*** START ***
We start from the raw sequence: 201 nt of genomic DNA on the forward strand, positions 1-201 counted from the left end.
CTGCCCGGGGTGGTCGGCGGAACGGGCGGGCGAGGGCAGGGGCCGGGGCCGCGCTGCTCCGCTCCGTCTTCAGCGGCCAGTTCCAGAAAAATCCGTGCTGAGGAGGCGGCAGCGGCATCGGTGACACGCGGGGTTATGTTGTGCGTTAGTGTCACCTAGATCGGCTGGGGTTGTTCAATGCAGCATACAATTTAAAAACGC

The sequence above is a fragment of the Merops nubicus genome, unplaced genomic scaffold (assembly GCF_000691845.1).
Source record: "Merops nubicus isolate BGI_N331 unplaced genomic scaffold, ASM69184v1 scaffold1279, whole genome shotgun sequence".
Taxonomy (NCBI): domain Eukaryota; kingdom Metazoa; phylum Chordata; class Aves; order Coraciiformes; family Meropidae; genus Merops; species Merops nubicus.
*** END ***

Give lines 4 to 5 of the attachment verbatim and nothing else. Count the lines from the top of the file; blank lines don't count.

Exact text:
Source record: "Merops nubicus isolate BGI_N331 unplaced genomic scaffold, ASM69184v1 scaffold1279, whole genome shotgun sequence".
Taxonomy (NCBI): domain Eukaryota; kingdom Metazoa; phylum Chordata; class Aves; order Coraciiformes; family Meropidae; genus Merops; species Merops nubicus.